Drink the Tea, Thomas Kaufman, Minotaur, $24.99.
Winner of the prestigious St. Martin’s Private Eye Award contest, Kaufman joins other winners like Steve Hamilton and Michael Koryta with this novel. He’s a worthy addition to the roster. St. Martin’s has a definite niche in the marketplace - not as easy to define as the one occupied by Berkley’s dominance of the cozy sub genre - but an editorial bias is apparent in that they tend to publish books that embrace the quirky and original side of life, and their editors seem very fond of a well defined and unusual main character. Some of their heavy hitters - S.J. Rozan, Steve Hamilton, Julia Spencer-Fleming - all share this quality, but it percolates through to every Minotaur author in one way or another. And the defining quality of this debut novel is certainly the fascinating, troubled, and yes, quirky main character, Willis Gidney.
Kaufman may be challenged when it comes to titles and names of main characters, but he’s not challenged a bit when it comes to character development, narrative drive, or setting. This is a pretty traditional P.I. novel in some ways. Willis is asked by an old and revered friend to find his long lost daughter. There couldn’t be a more quotidian P.I. task, but as with any mystery novel, it’s all in what the author is able to do within those parameters that makes the book worth reading. What sets this book far and away above any kind of average P.I. outing is the main character. Willis’ childhood is revealed throughout the novel, as the narrative veers from past to present, never confusingly. He had grown up on the streets of D.C., was taken into the juvenile justice and eventually the foster care system, and it’s more than left his mark on his attitude, street smarts, and lack of normal emotional cues that anyone growing up within a more traditional family setting would take for granted. When he finally meets a woman - and she’s not the traditional babe in a tight dress you might find in a standard P.I. novel, but a computer savvy woman with dreads, a pierced nose and shapeless clothing - he’s still not sure how to take her friendliness or how he should act on his attraction to her. It makes him very endearing.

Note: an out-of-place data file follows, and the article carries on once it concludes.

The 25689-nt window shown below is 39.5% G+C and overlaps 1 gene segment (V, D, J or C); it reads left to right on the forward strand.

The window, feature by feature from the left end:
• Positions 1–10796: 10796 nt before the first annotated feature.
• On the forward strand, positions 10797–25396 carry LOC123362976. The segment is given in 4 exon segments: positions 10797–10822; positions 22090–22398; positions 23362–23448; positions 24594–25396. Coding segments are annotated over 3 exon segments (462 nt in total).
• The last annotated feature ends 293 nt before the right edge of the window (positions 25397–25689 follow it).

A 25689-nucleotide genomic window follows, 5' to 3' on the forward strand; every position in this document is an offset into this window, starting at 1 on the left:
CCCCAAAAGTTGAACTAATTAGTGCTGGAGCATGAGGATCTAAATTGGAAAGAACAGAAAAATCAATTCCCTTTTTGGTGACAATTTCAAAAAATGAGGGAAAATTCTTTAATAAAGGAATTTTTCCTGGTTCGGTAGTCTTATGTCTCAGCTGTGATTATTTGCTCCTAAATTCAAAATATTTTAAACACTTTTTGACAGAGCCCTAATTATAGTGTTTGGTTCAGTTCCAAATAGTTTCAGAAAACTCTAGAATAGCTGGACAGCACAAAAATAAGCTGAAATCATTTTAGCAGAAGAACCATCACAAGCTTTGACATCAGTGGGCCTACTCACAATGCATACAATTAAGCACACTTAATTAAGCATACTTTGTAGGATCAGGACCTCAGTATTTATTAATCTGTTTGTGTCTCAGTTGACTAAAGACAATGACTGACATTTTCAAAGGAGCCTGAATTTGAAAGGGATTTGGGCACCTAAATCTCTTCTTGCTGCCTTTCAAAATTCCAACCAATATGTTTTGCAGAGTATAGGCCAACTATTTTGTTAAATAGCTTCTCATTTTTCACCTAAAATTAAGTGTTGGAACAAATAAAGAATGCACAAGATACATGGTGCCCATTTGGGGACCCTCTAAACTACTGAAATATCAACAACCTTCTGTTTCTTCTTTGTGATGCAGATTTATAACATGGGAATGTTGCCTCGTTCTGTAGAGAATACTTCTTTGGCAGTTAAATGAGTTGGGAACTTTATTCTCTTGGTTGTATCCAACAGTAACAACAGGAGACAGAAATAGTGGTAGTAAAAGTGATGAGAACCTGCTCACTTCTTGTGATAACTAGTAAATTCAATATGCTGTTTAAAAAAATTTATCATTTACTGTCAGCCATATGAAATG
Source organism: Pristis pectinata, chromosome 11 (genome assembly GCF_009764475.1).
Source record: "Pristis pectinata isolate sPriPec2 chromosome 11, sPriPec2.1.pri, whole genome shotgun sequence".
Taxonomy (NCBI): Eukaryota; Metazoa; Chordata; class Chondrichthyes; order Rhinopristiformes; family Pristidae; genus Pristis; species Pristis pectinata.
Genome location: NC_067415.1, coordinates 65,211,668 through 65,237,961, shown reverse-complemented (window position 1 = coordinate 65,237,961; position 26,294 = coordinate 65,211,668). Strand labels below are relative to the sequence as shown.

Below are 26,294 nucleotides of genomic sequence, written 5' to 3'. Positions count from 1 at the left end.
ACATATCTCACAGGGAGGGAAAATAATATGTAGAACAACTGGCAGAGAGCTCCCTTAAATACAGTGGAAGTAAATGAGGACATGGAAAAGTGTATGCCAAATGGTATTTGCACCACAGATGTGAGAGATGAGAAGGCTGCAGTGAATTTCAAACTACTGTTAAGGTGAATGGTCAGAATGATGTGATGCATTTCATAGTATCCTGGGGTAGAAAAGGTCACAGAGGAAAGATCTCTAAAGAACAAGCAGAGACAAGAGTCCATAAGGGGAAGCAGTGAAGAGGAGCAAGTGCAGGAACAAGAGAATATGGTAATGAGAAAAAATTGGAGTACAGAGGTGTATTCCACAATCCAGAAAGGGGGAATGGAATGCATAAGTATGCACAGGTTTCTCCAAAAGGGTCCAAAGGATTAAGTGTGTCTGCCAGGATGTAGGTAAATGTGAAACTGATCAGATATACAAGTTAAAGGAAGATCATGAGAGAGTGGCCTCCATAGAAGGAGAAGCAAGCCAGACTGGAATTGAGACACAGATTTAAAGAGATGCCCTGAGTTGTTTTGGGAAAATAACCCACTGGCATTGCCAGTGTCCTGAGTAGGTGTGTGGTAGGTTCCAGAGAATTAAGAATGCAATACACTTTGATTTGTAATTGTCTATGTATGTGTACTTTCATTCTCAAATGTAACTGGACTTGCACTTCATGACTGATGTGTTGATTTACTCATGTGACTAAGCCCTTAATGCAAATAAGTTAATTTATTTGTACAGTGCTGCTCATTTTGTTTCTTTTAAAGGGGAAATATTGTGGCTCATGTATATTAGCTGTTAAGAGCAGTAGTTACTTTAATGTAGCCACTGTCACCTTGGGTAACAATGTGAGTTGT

The story side of the book is your basic P.I. stuff, but Kaufman is really able to keep things moving and hold your interest as Willis lurches forward in his investigation, tying threads together, getting beat up and losing the inevitable car in the process. This isn’t so easy to do, and I’ve read plenty of P.I. novels where the investigator’s relentless questioning is just plain irritating and sometimes even boring. That’s not the case here at all, and it speaks to Kaufman’s gifts as a story teller. He’s a very smooth and capable one. But while the plot holds plenty of twists and dark surprises, what really gripped this reader, anyway, is Willis’ backstory. It’s one that will probably have you reaching for the next in the series, which luckily has just been published.
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